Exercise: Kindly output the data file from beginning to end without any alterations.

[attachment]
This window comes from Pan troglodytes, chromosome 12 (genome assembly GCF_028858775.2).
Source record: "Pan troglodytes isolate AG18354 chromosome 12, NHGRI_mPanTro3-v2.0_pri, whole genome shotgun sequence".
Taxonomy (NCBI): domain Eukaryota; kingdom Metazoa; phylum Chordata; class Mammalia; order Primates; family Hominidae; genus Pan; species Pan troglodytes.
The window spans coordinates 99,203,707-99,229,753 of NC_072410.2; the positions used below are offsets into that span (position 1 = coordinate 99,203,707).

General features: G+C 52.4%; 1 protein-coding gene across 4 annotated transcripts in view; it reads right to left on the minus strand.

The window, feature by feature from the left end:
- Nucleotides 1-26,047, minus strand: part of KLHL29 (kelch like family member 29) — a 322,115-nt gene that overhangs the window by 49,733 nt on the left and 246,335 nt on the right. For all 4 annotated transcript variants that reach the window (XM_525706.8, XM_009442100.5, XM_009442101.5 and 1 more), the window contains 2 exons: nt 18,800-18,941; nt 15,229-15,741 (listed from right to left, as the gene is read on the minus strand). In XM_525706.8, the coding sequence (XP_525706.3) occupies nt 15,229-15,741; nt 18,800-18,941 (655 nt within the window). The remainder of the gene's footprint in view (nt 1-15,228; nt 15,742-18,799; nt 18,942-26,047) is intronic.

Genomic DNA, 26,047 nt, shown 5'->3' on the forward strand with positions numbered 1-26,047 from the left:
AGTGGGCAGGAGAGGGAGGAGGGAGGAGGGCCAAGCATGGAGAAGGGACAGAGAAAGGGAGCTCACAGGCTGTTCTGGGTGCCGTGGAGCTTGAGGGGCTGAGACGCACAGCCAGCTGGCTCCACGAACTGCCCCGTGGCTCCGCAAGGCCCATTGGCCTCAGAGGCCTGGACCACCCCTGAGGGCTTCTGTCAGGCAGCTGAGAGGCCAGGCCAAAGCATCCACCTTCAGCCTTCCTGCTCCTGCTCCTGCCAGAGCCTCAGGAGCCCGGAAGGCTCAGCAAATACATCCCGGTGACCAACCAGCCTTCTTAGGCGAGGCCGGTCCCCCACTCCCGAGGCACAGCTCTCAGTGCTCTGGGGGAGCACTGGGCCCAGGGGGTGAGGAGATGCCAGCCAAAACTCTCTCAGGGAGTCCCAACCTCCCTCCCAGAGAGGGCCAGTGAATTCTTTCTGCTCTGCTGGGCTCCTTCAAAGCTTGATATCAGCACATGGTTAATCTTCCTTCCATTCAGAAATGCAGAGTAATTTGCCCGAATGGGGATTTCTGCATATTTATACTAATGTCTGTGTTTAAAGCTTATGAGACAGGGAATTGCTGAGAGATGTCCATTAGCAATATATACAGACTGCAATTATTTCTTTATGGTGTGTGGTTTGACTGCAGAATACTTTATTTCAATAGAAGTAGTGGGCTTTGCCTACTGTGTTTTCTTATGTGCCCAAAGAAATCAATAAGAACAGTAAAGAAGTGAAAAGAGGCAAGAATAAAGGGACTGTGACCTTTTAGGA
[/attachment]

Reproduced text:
This window comes from Pan troglodytes, chromosome 12 (genome assembly GCF_028858775.2).
Source record: "Pan troglodytes isolate AG18354 chromosome 12, NHGRI_mPanTro3-v2.0_pri, whole genome shotgun sequence".
Taxonomy (NCBI): domain Eukaryota; kingdom Metazoa; phylum Chordata; class Mammalia; order Primates; family Hominidae; genus Pan; species Pan troglodytes.
The window spans coordinates 99,203,707-99,229,753 of NC_072410.2; the positions used below are offsets into that span (position 1 = coordinate 99,203,707).

General features: G+C 52.4%; 1 protein-coding gene across 4 annotated transcripts in view; it reads right to left on the minus strand.

The window, feature by feature from the left end:
- Nucleotides 1-26,047, minus strand: part of KLHL29 (kelch like family member 29) — a 322,115-nt gene that overhangs the window by 49,733 nt on the left and 246,335 nt on the right. For all 4 annotated transcript variants that reach the window (XM_525706.8, XM_009442100.5, XM_009442101.5 and 1 more), the window contains 2 exons: nt 18,800-18,941; nt 15,229-15,741 (listed from right to left, as the gene is read on the minus strand). In XM_525706.8, the coding sequence (XP_525706.3) occupies nt 15,229-15,741; nt 18,800-18,941 (655 nt within the window). The remainder of the gene's footprint in view (nt 1-15,228; nt 15,742-18,799; nt 18,942-26,047) is intronic.

Genomic DNA, 26,047 nt, shown 5'->3' on the forward strand with positions numbered 1-26,047 from the left:
AGTGGGCAGGAGAGGGAGGAGGGAGGAGGGCCAAGCATGGAGAAGGGACAGAGAAAGGGAGCTCACAGGCTGTTCTGGGTGCCGTGGAGCTTGAGGGGCTGAGACGCACAGCCAGCTGGCTCCACGAACTGCCCCGTGGCTCCGCAAGGCCCATTGGCCTCAGAGGCCTGGACCACCCCTGAGGGCTTCTGTCAGGCAGCTGAGAGGCCAGGCCAAAGCATCCACCTTCAGCCTTCCTGCTCCTGCTCCTGCCAGAGCCTCAGGAGCCCGGAAGGCTCAGCAAATACATCCCGGTGACCAACCAGCCTTCTTAGGCGAGGCCGGTCCCCCACTCCCGAGGCACAGCTCTCAGTGCTCTGGGGGAGCACTGGGCCCAGGGGGTGAGGAGATGCCAGCCAAAACTCTCTCAGGGAGTCCCAACCTCCCTCCCAGAGAGGGCCAGTGAATTCTTTCTGCTCTGCTGGGCTCCTTCAAAGCTTGATATCAGCACATGGTTAATCTTCCTTCCATTCAGAAATGCAGAGTAATTTGCCCGAATGGGGATTTCTGCATATTTATACTAATGTCTGTGTTTAAAGCTTATGAGACAGGGAATTGCTGAGAGATGTCCATTAGCAATATATACAGACTGCAATTATTTCTTTATGGTGTGTGGTTTGACTGCAGAATACTTTATTTCAATAGAAGTAGTGGGCTTTGCCTACTGTGTTTTCTTATGTGCCCAAAGAAATCAATAAGAACAGTAAAGAAGTGAAAAGAGGCAAGAATAAAGGGACTGTGACCTTTTAGGA